Biden allies say his relationships with Black voters, union members, and suburban moms are a firewall. But among all three blocs, enthusiasm appears to be shrinking and the relative share of the electoral pie could be insufficient. In 2020, just 11% of the electorate identified as Black, according to exit polls. One-in-five voters said they were part of a union household in 2020; union membership now stands at 13%, down from 16% a decade earlier. 

And while suburban voters powered Biden’s 2020 coalition—55% of his votes came from the ‘burbs—he’s not so hot there these days, especially with women. The latest NBC News poll finds Biden underperforming with suburban women; among all women, he is up 10 points over Trump, but in the suburbs the advantage falls to 6 points. And he’s trailing by a point among white suburban women, a statistical tie in effect.

To be sure, Biden remains the plain frontrunner for his party’s nomination. He won the New Hampshire primary as a write-in candidate despite keeping his name off the ballot in solidarity with a new DNC calendar that he ordered.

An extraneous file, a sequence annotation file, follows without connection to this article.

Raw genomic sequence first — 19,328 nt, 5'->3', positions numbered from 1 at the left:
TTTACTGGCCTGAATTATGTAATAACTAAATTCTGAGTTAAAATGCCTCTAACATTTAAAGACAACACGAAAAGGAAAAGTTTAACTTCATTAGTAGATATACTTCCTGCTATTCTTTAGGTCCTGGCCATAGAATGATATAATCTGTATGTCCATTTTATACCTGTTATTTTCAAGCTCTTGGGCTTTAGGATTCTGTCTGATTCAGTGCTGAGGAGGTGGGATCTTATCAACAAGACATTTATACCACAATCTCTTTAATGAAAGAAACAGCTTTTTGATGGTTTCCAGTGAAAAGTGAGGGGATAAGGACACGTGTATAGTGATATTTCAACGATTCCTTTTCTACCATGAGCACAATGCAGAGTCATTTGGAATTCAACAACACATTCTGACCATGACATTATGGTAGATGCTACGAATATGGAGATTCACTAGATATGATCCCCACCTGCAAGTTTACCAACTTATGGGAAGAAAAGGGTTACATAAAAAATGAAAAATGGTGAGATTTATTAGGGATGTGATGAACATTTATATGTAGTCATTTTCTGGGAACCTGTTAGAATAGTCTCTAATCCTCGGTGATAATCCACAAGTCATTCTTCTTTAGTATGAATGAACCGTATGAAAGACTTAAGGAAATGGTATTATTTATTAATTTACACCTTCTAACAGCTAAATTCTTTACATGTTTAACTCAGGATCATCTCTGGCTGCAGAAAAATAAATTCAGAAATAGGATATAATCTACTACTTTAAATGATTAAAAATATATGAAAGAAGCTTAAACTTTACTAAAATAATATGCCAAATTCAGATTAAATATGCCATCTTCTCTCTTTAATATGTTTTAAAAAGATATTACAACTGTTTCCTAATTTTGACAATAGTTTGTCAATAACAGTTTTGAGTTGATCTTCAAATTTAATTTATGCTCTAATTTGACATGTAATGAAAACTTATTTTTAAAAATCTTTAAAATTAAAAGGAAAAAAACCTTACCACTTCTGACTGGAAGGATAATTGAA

And then there’s the money. In January, the Biden campaign raised $15.7 million and ended the month with $56 million in the bank. By contrast, Trump raised $8.8 million and closed the month with $30.5 million in cash on hand. 

Put plainly: Biden won four years ago with a coalition that has been slowly fraying in front of national Democrats’ face. Tuesday was the first piece of ballot-box proof. It was a snag, not an unraveling. But with swing state polls showing Biden trailing, a loud minority inside his own camp looking to bleed his support could leave him lurching into the general election.The margins are incredibly tight. After all, Biden won Michigan in 2020 by 154,000 votes and the state’s Arab population today has grown to about 300,000, and the Muslim voting pool is more than 200,000. Biden can scant afford to have discontent inside those populations if he plans to be a player come Michigan’s autumn.